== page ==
Jury recommends death sentence for Everett Miller

The jury that convicted Everett Miller of first-degree murder for killing two Kissimmee police officers on Wednesday recommended he be executed.

The jury’s decision was unanimous, a requirement for death penalty sentences. Circuit Judge Greg A. Tynan ultimately will decide whether to follow the jury’s recommendation, or sentence Miller to life in prison without parole.

Miller, 48, murdered Officer Matthew Baxter and Sgt. Richard “Sam” Howard, both from the Kissimmee Police Department, more than two years ago.

Miller, a former Marine who fought in Afghanistan, shot the two men after a brief encounter with them and several bystanders on Palmway and Cypress streets near downtown Kissimmee on Aug. 17, 2017.

Jurors found Miller guilty on Sept. 11, after only two hours of deliberation. They deliberated for a little more than five hours to decide his sentence.

During the trial, Assistant State Attorney M. Ryan Williams argued that Miller killed the officers to “make a statement.” During the sentencing phase, he told the jury that, “a sentence of death is a verdict that speaks justice for the murders in this case.”

 “Mr. Miller did not stop at shooting Sgt. Howard and Officer Baxter in the back of the head. He turned them over, posed their bodies and shot each of them in the face,” Williams said.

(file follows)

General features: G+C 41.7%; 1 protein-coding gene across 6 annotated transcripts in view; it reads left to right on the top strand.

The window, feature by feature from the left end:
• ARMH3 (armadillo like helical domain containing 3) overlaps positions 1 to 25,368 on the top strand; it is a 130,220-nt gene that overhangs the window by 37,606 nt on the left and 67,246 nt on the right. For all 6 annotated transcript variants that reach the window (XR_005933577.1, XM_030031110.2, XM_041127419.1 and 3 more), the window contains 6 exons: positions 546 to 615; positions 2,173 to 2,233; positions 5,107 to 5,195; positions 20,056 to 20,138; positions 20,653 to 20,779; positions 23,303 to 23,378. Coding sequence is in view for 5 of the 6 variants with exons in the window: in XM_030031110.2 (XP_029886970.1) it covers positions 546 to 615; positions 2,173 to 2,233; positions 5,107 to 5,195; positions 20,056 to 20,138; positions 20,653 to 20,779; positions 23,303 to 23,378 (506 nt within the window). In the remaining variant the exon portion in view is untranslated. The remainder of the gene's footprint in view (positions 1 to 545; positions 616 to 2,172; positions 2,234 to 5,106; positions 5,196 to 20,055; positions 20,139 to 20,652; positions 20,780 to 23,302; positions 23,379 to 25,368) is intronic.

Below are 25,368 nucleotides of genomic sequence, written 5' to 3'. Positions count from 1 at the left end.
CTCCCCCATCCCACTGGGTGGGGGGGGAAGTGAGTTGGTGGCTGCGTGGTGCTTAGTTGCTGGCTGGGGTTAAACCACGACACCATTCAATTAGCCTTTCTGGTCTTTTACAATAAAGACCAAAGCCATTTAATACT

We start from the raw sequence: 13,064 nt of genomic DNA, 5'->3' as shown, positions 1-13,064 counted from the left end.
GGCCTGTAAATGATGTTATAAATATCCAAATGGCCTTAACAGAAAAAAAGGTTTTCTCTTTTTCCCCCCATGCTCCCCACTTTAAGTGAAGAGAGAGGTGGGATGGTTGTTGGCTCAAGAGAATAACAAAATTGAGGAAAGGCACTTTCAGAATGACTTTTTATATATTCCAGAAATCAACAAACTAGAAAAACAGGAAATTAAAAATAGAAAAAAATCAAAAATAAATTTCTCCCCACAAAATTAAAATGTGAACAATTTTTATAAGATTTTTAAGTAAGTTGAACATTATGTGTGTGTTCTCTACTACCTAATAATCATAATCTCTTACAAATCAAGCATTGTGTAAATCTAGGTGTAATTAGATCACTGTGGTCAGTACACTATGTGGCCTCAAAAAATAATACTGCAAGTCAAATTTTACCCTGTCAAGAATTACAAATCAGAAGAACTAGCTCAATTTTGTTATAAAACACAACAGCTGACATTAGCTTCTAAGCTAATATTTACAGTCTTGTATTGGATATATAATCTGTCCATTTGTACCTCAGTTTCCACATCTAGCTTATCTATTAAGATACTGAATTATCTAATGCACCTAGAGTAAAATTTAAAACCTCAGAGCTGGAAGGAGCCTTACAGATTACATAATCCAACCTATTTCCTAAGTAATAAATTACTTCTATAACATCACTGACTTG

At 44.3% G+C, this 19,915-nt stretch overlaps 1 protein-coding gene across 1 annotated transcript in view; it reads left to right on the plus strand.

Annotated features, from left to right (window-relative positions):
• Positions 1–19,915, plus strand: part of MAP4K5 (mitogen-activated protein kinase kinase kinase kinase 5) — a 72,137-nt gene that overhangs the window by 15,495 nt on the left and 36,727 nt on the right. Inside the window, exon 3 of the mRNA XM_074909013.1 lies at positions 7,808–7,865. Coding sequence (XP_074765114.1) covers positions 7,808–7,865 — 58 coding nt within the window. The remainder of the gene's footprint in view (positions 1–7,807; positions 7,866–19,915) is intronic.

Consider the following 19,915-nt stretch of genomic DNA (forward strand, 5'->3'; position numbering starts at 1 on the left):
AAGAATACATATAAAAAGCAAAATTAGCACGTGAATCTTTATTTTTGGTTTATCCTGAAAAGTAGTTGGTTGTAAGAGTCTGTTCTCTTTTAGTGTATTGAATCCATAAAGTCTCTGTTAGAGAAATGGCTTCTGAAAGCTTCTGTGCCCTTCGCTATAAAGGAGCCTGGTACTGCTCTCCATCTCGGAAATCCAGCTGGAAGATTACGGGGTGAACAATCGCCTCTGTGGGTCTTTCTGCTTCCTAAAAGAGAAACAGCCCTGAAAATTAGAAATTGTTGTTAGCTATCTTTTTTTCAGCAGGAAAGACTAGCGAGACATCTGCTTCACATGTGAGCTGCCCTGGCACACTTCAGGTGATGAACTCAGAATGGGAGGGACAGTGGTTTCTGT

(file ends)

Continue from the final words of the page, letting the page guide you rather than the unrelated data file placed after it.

Miller’s defense argued during the trial that the retired Marine’s actions did not constitute first-degree murder because the crime was not premeditated. During the sentencing phase, Defense Attorney Roseanne Eckert asked the jury to spare his life because he suffered from mental illness.

“He wasn’t a stark-raving lunatic,” she said. “He was under the influence of a mental illness.”

After the hearing, Baxter’s wife, Sadia Baxter, addressed the public in front of the Osceola County Courthouse and thanked Williams personally.

“I’m so grateful for the team that we had with (Williams) and (State Attorney) Brad King. They poured their hearts into this case and I am forever grateful,” said Baxter. “I feel healing in my heart and I’m proud to have sat here to represent my girls I am finally proud to say that I am beginning to close this chapter. Me and my girls will be able to move forward. We won’t forget about our heroes.”